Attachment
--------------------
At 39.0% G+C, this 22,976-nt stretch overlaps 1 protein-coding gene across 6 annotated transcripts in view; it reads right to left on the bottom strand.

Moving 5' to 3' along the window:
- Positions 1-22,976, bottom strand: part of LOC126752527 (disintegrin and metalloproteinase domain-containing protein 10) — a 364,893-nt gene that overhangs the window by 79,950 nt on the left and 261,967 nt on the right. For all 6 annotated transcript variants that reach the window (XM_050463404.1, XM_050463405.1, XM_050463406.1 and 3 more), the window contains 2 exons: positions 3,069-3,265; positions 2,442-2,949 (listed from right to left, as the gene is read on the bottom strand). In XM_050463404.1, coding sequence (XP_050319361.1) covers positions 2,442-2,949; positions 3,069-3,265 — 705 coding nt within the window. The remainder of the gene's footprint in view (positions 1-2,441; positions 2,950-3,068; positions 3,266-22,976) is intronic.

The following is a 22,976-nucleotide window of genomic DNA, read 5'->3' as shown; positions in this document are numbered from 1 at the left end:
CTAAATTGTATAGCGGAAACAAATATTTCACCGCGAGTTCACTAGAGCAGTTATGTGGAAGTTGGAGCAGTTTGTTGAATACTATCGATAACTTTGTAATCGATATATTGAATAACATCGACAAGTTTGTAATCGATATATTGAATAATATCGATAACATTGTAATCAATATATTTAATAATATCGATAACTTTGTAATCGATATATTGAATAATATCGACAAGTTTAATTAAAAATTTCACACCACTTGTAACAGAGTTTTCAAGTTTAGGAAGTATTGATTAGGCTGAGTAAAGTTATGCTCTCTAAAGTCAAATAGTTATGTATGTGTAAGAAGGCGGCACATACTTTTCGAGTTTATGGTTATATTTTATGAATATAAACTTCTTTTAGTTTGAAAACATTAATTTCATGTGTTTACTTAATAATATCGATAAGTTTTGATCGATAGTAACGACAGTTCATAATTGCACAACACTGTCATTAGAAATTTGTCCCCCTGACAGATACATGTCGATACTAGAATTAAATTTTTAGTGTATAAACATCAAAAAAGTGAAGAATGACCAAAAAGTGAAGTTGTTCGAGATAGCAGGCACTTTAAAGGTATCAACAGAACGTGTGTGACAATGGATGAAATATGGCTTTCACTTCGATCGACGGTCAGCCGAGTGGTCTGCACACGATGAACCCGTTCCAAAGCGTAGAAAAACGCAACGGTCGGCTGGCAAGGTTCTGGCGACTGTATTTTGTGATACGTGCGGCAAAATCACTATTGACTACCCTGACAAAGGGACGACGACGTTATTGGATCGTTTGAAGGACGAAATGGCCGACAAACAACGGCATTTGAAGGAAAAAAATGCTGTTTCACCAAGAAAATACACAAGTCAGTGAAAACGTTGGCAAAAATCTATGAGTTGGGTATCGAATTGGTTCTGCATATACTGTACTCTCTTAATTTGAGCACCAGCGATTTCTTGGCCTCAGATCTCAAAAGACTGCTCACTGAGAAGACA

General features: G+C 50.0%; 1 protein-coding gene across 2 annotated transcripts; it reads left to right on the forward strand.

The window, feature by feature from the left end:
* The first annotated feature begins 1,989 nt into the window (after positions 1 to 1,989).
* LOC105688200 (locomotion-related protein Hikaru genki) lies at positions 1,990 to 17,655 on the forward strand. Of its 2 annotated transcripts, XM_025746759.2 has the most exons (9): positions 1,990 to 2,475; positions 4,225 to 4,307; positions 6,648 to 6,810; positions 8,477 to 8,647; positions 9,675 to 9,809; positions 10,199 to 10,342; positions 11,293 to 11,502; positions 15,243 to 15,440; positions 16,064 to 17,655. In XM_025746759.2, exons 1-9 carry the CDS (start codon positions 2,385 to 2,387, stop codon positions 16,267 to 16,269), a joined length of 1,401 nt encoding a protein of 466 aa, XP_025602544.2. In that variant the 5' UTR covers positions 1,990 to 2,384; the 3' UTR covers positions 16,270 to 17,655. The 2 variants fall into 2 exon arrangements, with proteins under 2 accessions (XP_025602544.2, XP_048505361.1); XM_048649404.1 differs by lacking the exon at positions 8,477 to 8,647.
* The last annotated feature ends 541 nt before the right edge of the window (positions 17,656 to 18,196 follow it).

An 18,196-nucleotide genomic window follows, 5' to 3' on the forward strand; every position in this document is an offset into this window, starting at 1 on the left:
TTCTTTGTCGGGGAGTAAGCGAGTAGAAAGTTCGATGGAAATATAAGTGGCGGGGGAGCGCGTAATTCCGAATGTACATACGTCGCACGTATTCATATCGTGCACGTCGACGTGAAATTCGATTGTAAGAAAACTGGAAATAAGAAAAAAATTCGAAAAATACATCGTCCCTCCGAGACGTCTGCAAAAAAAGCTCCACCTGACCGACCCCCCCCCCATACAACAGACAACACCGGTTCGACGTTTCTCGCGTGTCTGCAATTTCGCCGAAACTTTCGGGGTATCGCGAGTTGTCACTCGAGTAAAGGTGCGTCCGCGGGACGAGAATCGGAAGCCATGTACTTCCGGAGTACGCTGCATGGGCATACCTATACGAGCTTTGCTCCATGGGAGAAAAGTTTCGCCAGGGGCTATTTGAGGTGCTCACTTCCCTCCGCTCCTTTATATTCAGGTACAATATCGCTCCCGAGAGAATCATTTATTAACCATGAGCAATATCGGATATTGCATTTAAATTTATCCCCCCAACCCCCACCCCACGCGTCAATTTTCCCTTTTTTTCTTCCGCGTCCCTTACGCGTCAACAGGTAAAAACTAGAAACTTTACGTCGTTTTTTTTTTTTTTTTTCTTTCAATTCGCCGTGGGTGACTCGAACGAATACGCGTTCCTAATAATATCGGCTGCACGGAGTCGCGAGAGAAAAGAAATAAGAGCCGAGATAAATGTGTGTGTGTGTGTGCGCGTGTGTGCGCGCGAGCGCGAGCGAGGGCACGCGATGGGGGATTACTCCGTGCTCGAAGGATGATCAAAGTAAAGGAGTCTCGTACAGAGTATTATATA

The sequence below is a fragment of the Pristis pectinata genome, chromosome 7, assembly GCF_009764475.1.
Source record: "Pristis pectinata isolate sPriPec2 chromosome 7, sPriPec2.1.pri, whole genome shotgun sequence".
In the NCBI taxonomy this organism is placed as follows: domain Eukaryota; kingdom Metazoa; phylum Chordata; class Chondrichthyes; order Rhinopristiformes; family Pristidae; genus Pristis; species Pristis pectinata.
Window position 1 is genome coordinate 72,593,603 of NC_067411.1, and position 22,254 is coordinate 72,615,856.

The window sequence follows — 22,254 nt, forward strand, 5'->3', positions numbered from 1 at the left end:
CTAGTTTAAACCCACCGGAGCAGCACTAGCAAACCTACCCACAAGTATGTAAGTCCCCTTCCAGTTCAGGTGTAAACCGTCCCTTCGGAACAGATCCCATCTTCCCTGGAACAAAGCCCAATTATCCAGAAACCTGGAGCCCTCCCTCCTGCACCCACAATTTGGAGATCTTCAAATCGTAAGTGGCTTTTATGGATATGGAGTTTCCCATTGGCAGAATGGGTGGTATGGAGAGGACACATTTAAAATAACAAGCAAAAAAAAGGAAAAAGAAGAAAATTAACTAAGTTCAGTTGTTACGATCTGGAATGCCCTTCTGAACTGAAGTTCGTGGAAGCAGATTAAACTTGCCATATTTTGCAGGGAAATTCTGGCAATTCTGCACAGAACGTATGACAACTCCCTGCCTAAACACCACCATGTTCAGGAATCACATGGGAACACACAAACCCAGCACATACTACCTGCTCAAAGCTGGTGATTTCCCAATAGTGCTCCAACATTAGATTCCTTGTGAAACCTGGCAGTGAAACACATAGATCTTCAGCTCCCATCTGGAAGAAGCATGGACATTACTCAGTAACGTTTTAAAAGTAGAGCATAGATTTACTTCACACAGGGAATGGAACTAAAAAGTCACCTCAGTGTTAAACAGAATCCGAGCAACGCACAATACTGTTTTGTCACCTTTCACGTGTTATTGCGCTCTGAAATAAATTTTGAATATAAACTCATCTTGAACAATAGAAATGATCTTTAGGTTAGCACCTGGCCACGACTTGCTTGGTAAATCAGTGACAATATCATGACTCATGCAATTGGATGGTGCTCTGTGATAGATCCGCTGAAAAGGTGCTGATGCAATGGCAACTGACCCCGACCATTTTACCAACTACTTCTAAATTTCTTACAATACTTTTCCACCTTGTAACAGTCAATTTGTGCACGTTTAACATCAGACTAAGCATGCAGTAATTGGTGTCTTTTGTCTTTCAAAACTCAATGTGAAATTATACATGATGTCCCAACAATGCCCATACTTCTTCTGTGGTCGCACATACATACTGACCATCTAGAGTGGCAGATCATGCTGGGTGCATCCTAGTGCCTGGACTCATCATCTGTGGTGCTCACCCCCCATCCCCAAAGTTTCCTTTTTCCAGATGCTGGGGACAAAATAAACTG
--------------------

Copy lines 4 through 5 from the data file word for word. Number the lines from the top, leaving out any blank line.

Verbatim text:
The following is a 22,976-nucleotide window of genomic DNA, read 5'->3' as shown; positions in this document are numbered from 1 at the left end:
CTAAATTGTATAGCGGAAACAAATATTTCACCGCGAGTTCACTAGAGCAGTTATGTGGAAGTTGGAGCAGTTTGTTGAATACTATCGATAACTTTGTAATCGATATATTGAATAACATCGACAAGTTTGTAATCGATATATTGAATAATATCGATAACATTGTAATCAATATATTTAATAATATCGATAACTTTGTAATCGATATATTGAATAATATCGACAAGTTTAATTAAAAATTTCACACCACTTGTAACAGAGTTTTCAAGTTTAGGAAGTATTGATTAGGCTGAGTAAAGTTATGCTCTCTAAAGTCAAATAGTTATGTATGTGTAAGAAGGCGGCACATACTTTTCGAGTTTATGGTTATATTTTATGAATATAAACTTCTTTTAGTTTGAAAACATTAATTTCATGTGTTTACTTAATAATATCGATAAGTTTTGATCGATAGTAACGACAGTTCATAATTGCACAACACTGTCATTAGAAATTTGTCCCCCTGACAGATACATGTCGATACTAGAATTAAATTTTTAGTGTATAAACATCAAAAAAGTGAAGAATGACCAAAAAGTGAAGTTGTTCGAGATAGCAGGCACTTTAAAGGTATCAACAGAACGTGTGTGACAATGGATGAAATATGGCTTTCACTTCGATCGACGGTCAGCCGAGTGGTCTGCACACGATGAACCCGTTCCAAAGCGTAGAAAAACGCAACGGTCGGCTGGCAAGGTTCTGGCGACTGTATTTTGTGATACGTGCGGCAAAATCACTATTGACTACCCTGACAAAGGGACGACGACGTTATTGGATCGTTTGAAGGACGAAATGGCCGACAAACAACGGCATTTGAAGGAAAAAAATGCTGTTTCACCAAGAAAATACACAAGTCAGTGAAAACGTTGGCAAAAATCTATGAGTTGGGTATCGAATTGGTTCTGCATATACTGTACTCTCTTAATTTGAGCACCAGCGATTTCTTGGCCTCAGATCTCAAAAGACTGCTCACTGAGAAGACA